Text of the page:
High in the French Alps, blooms of microalgae color the snow they live in red each spring. A team of researchers this week published a study detailing some of the algae species found in these streaks of "glacier blood."
The big picture: Very little is known about snow algae — a link in the mountain ecosystem's food web — and how their blooms may be affected by rising levels of atmospheric carbon dioxide and climate change.
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"The bloom is a sign of an imbalance that promotes one species ... and it is an actor that accelerates snow melting" by reducing the amount of sunlight it reflects, says Eric Maréchal of the Laboratory of Cellular and Plant Physiology in Grenoble, France, and a member of the AlpAlga consortium of researchers studying microalgae in the mountains.
Sanguina algae, which previous research found were responsible for the red coloring of snow, are a green algae that can be triggered to produce carotenoids — red and orange pigments that Maréchal says may protect the algae from intense sunlight at high elevations.
What they found: The researchers collected 158 soil samples from holes dug between 4,100 feet and 9,646 feet above sea level in five locations in the French Alps.
By analyzing DNA left in the soil by algae that died after the snow melted, they found 50 species of microalgae — and a pattern for their distribution.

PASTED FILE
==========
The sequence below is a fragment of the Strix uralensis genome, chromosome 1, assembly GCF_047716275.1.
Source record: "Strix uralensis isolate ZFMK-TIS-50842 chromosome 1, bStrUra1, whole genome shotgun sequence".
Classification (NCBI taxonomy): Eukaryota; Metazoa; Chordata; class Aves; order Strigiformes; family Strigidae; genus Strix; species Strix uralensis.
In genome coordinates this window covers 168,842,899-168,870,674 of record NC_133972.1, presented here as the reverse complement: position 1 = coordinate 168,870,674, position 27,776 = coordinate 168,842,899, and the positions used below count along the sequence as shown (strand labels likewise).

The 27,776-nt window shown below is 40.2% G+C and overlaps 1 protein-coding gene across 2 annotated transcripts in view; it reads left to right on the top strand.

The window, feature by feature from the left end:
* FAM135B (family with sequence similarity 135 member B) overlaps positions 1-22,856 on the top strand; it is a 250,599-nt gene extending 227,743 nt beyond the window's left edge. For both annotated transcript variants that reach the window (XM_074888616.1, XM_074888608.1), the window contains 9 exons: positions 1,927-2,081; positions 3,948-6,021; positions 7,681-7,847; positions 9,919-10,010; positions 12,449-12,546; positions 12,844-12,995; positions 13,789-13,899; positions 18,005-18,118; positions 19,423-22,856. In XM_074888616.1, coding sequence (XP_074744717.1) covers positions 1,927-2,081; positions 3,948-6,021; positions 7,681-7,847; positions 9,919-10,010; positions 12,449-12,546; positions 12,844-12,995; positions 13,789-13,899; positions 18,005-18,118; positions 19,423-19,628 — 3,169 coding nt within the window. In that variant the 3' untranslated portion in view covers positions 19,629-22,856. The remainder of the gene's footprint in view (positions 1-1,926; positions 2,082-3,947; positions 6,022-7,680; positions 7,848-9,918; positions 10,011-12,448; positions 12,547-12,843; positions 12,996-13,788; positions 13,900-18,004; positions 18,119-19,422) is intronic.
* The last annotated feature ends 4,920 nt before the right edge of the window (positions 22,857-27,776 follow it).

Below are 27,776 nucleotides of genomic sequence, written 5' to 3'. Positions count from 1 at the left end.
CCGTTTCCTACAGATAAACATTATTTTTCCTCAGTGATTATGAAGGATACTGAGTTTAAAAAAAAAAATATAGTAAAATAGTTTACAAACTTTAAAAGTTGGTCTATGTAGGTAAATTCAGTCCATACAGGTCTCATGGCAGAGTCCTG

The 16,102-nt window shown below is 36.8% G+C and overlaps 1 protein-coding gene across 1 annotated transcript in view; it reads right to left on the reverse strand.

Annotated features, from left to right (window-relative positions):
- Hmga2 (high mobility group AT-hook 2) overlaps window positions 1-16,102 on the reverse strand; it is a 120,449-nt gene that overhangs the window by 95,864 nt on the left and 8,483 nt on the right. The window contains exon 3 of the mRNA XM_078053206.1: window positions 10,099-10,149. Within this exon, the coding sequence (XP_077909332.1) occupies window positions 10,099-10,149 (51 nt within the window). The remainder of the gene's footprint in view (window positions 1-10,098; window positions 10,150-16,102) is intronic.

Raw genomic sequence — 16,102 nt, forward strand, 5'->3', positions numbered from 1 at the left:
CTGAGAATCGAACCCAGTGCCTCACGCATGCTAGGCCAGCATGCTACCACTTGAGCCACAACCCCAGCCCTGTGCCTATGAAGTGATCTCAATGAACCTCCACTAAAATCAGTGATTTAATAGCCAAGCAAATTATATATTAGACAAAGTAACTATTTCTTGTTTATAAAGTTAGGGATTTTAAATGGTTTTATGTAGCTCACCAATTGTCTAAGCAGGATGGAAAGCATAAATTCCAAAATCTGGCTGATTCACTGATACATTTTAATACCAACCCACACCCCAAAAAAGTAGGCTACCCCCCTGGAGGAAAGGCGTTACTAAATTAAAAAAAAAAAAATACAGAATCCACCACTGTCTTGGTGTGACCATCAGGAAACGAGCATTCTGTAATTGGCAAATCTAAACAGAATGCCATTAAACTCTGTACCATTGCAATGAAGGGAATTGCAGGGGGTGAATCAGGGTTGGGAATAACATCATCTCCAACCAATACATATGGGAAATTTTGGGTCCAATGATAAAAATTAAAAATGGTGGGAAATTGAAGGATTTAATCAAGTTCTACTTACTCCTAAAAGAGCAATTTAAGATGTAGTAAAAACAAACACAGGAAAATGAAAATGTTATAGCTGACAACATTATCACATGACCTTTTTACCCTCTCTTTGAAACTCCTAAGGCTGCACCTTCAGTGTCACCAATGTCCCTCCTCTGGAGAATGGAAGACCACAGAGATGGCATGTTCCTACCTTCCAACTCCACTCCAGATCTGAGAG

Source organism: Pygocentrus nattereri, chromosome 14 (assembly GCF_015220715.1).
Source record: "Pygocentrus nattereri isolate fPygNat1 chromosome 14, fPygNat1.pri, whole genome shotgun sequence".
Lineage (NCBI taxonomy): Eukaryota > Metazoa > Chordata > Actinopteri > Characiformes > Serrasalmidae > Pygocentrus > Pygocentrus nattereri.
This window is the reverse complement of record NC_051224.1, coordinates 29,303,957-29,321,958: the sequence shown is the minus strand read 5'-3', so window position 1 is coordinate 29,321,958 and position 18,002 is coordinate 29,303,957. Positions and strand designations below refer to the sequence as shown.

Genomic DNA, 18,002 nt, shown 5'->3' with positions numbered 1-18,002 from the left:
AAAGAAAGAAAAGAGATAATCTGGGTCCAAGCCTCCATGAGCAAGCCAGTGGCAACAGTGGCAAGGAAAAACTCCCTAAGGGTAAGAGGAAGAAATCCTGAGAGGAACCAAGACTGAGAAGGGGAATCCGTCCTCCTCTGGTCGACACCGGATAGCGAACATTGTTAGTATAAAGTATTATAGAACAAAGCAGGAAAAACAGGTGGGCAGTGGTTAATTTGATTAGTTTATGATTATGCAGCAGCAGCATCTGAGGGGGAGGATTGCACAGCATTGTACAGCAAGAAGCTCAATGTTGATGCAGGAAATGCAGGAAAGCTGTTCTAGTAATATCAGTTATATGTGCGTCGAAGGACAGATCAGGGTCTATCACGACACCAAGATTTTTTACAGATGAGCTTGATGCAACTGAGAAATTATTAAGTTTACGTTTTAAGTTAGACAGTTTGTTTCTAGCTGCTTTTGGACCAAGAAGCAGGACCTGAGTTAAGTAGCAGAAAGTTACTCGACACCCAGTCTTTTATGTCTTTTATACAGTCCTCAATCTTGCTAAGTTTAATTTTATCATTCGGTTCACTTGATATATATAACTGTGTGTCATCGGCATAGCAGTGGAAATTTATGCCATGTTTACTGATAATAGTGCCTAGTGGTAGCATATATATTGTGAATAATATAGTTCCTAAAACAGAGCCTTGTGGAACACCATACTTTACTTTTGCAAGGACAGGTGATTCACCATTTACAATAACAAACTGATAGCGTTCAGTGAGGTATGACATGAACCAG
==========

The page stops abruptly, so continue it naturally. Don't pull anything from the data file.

Sanguina algae were found only above 6,560 feet, whereas other species were limited to lower elevations.
What's next: The researchers are headed back to the mountains later this month to study the microalgae present at different snow depths.
They've collected 15 distinct species from the snow so far and plan to gather more to grow in the lab to try to understand what triggers the algae to produce carotenoids.
The research aims to understand what's driving changes in the blooms and whether they might be used as a marker for the level of intensity of global warming, Maréchal says.
Citizen scientists can help collect and observe red snow for the Living Snow Project, which is studying the microalgae in the mountains of the American West.
"We see snow as only water. We see it is as inert," Maréchal says.
But the new research is "a vivid demonstration that the snow is alive."
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